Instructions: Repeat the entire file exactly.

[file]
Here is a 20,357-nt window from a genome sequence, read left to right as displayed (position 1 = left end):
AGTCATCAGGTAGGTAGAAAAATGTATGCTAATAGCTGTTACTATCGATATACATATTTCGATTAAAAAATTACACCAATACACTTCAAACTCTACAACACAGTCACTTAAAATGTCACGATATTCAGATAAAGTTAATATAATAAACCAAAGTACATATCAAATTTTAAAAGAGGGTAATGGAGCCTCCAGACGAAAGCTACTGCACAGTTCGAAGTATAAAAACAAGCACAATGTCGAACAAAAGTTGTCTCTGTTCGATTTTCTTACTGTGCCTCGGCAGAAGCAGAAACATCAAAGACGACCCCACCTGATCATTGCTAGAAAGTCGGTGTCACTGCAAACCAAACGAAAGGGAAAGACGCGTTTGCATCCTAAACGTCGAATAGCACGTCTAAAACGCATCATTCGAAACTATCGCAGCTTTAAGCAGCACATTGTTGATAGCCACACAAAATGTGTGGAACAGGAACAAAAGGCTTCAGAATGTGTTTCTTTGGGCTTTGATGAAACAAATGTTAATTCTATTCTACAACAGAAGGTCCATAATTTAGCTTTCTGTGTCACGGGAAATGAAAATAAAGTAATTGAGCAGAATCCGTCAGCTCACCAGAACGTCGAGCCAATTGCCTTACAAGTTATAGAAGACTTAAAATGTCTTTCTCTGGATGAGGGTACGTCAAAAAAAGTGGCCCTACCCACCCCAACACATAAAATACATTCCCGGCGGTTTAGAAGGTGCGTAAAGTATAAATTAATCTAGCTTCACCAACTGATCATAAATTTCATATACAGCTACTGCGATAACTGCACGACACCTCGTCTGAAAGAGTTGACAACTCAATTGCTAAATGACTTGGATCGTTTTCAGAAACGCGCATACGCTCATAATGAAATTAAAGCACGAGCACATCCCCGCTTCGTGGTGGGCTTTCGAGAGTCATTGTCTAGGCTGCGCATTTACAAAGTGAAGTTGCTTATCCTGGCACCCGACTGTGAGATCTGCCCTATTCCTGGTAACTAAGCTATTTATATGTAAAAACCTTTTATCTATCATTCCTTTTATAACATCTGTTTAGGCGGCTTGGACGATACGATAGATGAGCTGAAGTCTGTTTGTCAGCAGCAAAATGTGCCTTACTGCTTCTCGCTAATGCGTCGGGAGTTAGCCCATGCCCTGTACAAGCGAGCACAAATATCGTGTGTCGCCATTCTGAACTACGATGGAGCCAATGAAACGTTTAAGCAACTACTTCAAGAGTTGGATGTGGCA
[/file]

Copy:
Here is a 20,357-nt window from a genome sequence, read left to right as displayed (position 1 = left end):
AGTCATCAGGTAGGTAGAAAAATGTATGCTAATAGCTGTTACTATCGATATACATATTTCGATTAAAAAATTACACCAATACACTTCAAACTCTACAACACAGTCACTTAAAATGTCACGATATTCAGATAAAGTTAATATAATAAACCAAAGTACATATCAAATTTTAAAAGAGGGTAATGGAGCCTCCAGACGAAAGCTACTGCACAGTTCGAAGTATAAAAACAAGCACAATGTCGAACAAAAGTTGTCTCTGTTCGATTTTCTTACTGTGCCTCGGCAGAAGCAGAAACATCAAAGACGACCCCACCTGATCATTGCTAGAAAGTCGGTGTCACTGCAAACCAAACGAAAGGGAAAGACGCGTTTGCATCCTAAACGTCGAATAGCACGTCTAAAACGCATCATTCGAAACTATCGCAGCTTTAAGCAGCACATTGTTGATAGCCACACAAAATGTGTGGAACAGGAACAAAAGGCTTCAGAATGTGTTTCTTTGGGCTTTGATGAAACAAATGTTAATTCTATTCTACAACAGAAGGTCCATAATTTAGCTTTCTGTGTCACGGGAAATGAAAATAAAGTAATTGAGCAGAATCCGTCAGCTCACCAGAACGTCGAGCCAATTGCCTTACAAGTTATAGAAGACTTAAAATGTCTTTCTCTGGATGAGGGTACGTCAAAAAAAGTGGCCCTACCCACCCCAACACATAAAATACATTCCCGGCGGTTTAGAAGGTGCGTAAAGTATAAATTAATCTAGCTTCACCAACTGATCATAAATTTCATATACAGCTACTGCGATAACTGCACGACACCTCGTCTGAAAGAGTTGACAACTCAATTGCTAAATGACTTGGATCGTTTTCAGAAACGCGCATACGCTCATAATGAAATTAAAGCACGAGCACATCCCCGCTTCGTGGTGGGCTTTCGAGAGTCATTGTCTAGGCTGCGCATTTACAAAGTGAAGTTGCTTATCCTGGCACCCGACTGTGAGATCTGCCCTATTCCTGGTAACTAAGCTATTTATATGTAAAAACCTTTTATCTATCATTCCTTTTATAACATCTGTTTAGGCGGCTTGGACGATACGATAGATGAGCTGAAGTCTGTTTGTCAGCAGCAAAATGTGCCTTACTGCTTCTCGCTAATGCGTCGGGAGTTAGCCCATGCCCTGTACAAGCGAGCACAAATATCGTGTGTCGCCATTCTGAACTACGATGGAGCCAATGAAACGTTTAAGCAACTACTTCAAGAGTTGGATGTGGCA